Hong Kong's top mixed doubles pair of Chau Hoi-wah and Reginald Lee Chun-hei currently rank 10th in the world. They were first local pair to win a World Badminton Superseries at the 2015 Australian Super Series in Sydney. But, like other athletes, their road to the top is far from easy. They told Young Post how they work well with each other tactically and mentally.
Chau, 29, brings a lot of experience to her partnership with Lee, who is 21. Specialising in doubles, Chau has taken part in a number of international competitions and paired with badminton stars such as Wong Wai-hong and Chan Tsz-ka. She says her ability to tackle unexpected and tough situations matches well with Lee's advanced techniques.
Chau says she tries to "treat competitions as simply as possible," adding that her approach is to "take it easy, relax, and don't put too much pressure on winning or losing, as that will affect your performance.
"It's more important to focus on how to train harder, and prepare well for upcoming matches. Such tactical and mental preparation is something I can share with Lee."
Experience comes from tough matches - especially those that end in defeat. Accepting defeat is one of the toughest things for any athlete, but overcoming it is another story.
"Mainlanders Huang Kaixiang and Huang Dongping overpowered us and won gold at the 2015 US Open Grand Prix Gold," said Chau. "Lee and I had to face this truth and evaluate why we lost. We chose to be tougher and focus more on our strengths, like speed and power. Our hard work paid off as we enjoyed sweet revenge over the same mainland opponents at the 2015 Canada Open Grand Prix just a few days later."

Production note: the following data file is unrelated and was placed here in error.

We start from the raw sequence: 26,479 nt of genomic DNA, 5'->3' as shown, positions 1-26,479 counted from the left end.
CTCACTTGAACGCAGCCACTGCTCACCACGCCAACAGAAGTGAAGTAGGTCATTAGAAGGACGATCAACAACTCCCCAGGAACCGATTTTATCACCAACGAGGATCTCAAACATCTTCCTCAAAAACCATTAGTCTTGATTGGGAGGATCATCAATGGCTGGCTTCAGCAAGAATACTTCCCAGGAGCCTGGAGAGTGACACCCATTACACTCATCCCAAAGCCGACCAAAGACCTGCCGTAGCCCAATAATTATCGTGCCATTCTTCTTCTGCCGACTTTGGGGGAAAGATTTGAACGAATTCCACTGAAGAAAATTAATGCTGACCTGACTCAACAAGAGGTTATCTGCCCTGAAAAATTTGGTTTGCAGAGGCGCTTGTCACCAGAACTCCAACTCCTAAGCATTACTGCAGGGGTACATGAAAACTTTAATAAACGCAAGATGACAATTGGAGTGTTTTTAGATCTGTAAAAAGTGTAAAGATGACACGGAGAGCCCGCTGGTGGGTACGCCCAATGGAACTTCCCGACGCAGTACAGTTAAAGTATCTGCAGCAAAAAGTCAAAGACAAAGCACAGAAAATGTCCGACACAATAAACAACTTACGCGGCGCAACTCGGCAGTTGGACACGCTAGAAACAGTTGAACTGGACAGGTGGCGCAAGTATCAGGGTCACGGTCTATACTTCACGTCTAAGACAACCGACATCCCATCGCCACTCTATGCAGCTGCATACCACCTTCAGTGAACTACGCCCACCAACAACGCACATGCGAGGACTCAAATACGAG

The US and Canada Opens were a confidence booster for Lee, as they showed him he had become mentally and tactically stronger.
Both players say communication is an essential part of every match. They frequently discuss tactics, and support each other at training and competitions. As well as his camaraderie with Chau, Lee said the help of his coaches Chen Kang and Choong Tan-fook is indispensable.
"The toughest moment was the defeat at the 2015 India Super Series in March, losing 21-10, 21-8 to [Japan's] Kenichi Hayakawa and Misaki Matsutomo in the second round. I felt down for a few weeks after that match," said Lee. "Thanks to my coaches, Chen and Choong, [I bounced back]. They shared their wisdom with me and told me not to take it too seriously. Without their advice, I would've continued to feel my bad time, or I would've gone into a nosedive."
"I really look up to my coaches. Choong focuses on strengthening my techniques and coordination with Chau," said Lee. "Chen has taught me to be brave and confident. I remember to be humble, too, even as I win titles."
Reginald Lee bench notes:
What music do you listen before competitions?
Classical music. Wolfgang Amadeus Mozart's music helps me stay calm and focused.
If you could have any superpower for 24 hours, what would you choose and how would you use your power?
I would choose Iron Man's intelligence. The ability to think and react quickly would enable me to prepare for every competition.
How do you reward yourself after intense competitions?
I treat myself to a buttered pineapple bun and milk tea. Given my tight schedule of training and competitions, I can't have them until I finish a match. So the idea of a bun and milk tea motivates me to train and play harder.
Chau Hoi-wah bench notes:
Who is your favourite athlete?
Basketball player Michael Jordan. He is a very talented athlete, but his success wasn't based on individualism. He knew team spirit was key to success, so he tried his best to maximise his teammates' potential and work well with them.
What badminton players do you admire?
Gao Ling and Gong Zhichao. I look up to Gong as she trains really hard. Gao is a successful doubles player, and I learned a lot from her in terms of technique and mental strength.
What drink would you never give up?
Coffee and tea.
Who is your favourite singer?
Legendary Hong Kong singer Anita Mui Yim-fong. Her life was full of guts and guile, but she remained unruffled. Her songs, like Sunset Melody and The Woman of Songs, reflect how powerful and perseverant she was.